Image Courtesy: Sujayana Das
Daily Mail in 2015 published an article titled, “The Slumdog Princess” about the descendant of the Mughal Rulers. Sultana Begum, now 63 years old, married the great grandson of Bahadur Shah Zafar, who was the last Moghul emperor to rule India. She lives in a two room hut in a shantytown in Kolkata. The hut and the locality she lives is a far cry from the luxurious palaces her ancestors have lived. Mughal history is India’s history for around 300 hundred years from the first conquest of Babur, descendant of Genghis Khan and great grandson of Tamerlane. He established an empire that would eventually dominate Southern Asia.
During the rule of the Mughals, India went through a period of artistic revival. The early Mughal rulers initiated distinct style of architecture with a Persian influence.
[nextpage title=”Mughal Emperors”]
Reign 20 April 1526 – 26 December 1530
The story of Moghul dynasty began with Babur Badishah, direct descendant of Turco-Mongol conqueror Timur. Babur ascended to throne of Fergana (Today’s Uzbekistan) at the age of 12. Babur’s life as a ruler began with many setbacks. His attempts to conquer Samakand came to fruition many times but enemies recaptured Samarkand from him short time after his conquest. At one stage he lived in poverty and humiliation and without a country to live in or rule. After losing Samarkand for the third time, Babur turned his attention to creating an empire in north India. Babur started his conquest with Afghanistan.
In 1524, Daulat Khan Lodi, a rebel of the Lodhi dynasty, invited Babur, to overthrow Ibrahim Lodi and become ruler. Babur defeated Ibrahim Lodi at the First Battle of Panipat in 1526 and founded the Mughal empire. Babur invaded northern India, ransacked Delhi and setup his capital in Agra. Babur died at the age of 47 leaving his empire to his eldest son Humayun.
26 December 1530 – 17 May 1540
22 February 1555 – 27 January 1556
At the time of Humayun’s death the Mughal empire spanned almost a million square kilometres from Afghanistan to most of North India. But life was not a bed of roses for Humayun. Early in his reign he lost his kingdom. Humayun had to fight his enemies as well as his brothers. In those wandering years Akbar was born on 15 October 1542. Akbar was left behind in a camp close to Kandahar and was nurtured by Humayun’s Brother’s family until he turned ten years old. After losing his Kingdom to Shersha Suri, Humayun took refuge in Persia with the Safavid Empire. Fifteen years later with the help of Persians, Humayun wrested control of Afghanistan from his brother from there he retook Delhi. In a very short time he extended his empire to other parts of India. On 27 January 1556, Humayun fell to death from the stairs of his library.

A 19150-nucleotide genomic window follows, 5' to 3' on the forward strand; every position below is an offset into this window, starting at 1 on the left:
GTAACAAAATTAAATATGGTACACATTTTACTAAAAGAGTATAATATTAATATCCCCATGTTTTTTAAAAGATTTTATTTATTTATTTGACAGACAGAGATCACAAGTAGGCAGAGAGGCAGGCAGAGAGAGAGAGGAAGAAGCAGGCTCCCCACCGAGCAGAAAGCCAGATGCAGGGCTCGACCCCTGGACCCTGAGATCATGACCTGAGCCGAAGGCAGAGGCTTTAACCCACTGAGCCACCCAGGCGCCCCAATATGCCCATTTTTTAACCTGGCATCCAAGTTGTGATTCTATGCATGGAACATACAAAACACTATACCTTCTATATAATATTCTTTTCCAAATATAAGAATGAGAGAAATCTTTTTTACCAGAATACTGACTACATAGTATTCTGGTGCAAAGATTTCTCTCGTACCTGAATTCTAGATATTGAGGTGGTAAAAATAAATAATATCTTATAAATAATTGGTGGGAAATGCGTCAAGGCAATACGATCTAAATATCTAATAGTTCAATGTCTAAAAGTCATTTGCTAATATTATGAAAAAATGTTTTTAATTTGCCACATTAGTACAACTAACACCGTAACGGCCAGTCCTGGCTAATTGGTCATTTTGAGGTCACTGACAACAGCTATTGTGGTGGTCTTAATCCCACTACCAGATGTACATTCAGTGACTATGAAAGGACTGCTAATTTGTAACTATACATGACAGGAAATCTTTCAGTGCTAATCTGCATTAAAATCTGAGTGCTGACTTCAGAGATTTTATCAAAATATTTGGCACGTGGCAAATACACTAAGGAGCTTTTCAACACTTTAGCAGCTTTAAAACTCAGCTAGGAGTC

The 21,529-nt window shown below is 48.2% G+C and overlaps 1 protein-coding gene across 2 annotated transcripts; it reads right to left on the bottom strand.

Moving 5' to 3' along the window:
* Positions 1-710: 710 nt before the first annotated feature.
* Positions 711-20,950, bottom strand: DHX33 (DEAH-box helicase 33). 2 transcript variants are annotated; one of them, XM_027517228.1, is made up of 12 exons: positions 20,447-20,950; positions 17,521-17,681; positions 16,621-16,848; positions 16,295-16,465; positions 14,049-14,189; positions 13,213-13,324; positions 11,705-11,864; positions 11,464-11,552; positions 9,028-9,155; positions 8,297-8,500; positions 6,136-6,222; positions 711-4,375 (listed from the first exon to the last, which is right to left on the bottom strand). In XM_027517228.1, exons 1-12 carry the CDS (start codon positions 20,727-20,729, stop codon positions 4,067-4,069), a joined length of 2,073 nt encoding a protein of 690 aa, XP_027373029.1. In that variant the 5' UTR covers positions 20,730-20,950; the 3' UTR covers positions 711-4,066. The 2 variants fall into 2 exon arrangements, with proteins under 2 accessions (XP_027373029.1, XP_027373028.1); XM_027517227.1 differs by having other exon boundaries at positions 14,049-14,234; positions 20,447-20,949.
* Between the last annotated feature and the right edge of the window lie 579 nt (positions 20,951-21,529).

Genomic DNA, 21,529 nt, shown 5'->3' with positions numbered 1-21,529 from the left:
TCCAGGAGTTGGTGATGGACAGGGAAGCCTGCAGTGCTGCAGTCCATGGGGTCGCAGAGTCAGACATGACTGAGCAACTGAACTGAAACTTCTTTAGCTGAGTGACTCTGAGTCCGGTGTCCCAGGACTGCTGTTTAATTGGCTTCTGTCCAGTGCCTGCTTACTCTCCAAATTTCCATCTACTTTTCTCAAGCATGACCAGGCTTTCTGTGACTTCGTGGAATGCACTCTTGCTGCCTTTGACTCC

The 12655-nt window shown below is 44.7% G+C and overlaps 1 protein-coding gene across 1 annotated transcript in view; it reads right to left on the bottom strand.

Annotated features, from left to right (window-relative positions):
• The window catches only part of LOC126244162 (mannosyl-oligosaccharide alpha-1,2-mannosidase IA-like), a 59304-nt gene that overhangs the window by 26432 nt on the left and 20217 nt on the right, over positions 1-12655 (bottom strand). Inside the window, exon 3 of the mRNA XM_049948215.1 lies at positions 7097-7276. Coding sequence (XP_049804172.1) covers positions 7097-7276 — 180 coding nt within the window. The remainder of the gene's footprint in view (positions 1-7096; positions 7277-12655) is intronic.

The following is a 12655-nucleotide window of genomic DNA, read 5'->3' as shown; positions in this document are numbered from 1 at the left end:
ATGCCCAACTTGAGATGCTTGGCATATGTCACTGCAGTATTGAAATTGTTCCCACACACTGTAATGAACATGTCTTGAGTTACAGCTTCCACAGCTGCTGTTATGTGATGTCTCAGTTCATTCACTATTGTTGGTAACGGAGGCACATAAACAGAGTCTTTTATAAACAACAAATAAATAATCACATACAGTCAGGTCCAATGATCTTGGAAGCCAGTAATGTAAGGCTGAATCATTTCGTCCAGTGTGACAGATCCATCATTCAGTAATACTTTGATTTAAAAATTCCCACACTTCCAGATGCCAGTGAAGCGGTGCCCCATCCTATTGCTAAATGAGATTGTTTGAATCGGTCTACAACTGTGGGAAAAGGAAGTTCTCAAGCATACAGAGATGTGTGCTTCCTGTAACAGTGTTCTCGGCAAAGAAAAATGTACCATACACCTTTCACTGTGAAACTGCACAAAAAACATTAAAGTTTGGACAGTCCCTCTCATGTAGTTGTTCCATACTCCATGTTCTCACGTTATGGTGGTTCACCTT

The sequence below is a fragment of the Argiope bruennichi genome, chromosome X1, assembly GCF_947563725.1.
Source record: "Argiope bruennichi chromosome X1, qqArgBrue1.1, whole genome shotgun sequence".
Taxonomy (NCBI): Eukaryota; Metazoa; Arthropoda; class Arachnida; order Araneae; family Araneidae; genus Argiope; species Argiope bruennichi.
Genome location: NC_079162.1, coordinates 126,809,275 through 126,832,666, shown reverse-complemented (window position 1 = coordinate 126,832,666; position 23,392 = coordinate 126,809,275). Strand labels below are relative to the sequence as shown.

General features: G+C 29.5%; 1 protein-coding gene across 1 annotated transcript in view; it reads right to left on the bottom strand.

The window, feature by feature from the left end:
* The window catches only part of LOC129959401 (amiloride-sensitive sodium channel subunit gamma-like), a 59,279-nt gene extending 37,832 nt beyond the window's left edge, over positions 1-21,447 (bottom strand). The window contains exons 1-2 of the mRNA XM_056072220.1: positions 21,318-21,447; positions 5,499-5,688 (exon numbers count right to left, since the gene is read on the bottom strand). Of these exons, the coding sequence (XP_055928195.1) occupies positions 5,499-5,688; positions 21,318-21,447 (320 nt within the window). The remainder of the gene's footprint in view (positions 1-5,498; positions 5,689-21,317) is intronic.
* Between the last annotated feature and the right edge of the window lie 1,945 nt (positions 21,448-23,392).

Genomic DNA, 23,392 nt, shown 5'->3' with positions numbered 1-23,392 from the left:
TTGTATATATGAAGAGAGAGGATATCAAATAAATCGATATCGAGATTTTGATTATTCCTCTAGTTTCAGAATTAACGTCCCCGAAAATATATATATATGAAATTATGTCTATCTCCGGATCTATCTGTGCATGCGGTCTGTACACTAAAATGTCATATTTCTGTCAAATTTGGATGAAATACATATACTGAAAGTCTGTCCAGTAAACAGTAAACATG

Reign 11 February 1556 – 27 October 1605
During Akbar’s reign Mughal Empire tripled in size and wealth and he proved himself as a good general and a good administrator. Akbar though was an illiterate, was wise and learnt. Akbar was enthroned at the age of 13 and his General Bairam Khan ruled on behalf of him until he came of age.
Akbar was wise enough to know that, to rule an empire which has a non- Muslim majority, he has to appease the majority community. Despite the opposition from orthodox Muslims, Akbar liberalised laws and repealed the taxes that penalised non- Muslims.
Akbar cemented his authority by marrying woman from territories he conquered. Akbar is estimated to have had 300 wives and to have supported a harem or Zenana of 5000 people.
Reign 15 October 1605 – 7 November 1627
Jahangir ruled the Mughal empire from 1605 until his death in 1627. Jahangir expanded the empire beyond what he inherited and was an able administrator. Because of the political stability enjoyed during his reign, art and trade flourished under him. With the exception of his hostilities with the Sikhs, Jahangir was generally tolerant towards other religions. He continued his father Akbar’s liberal policies towards non- Muslims.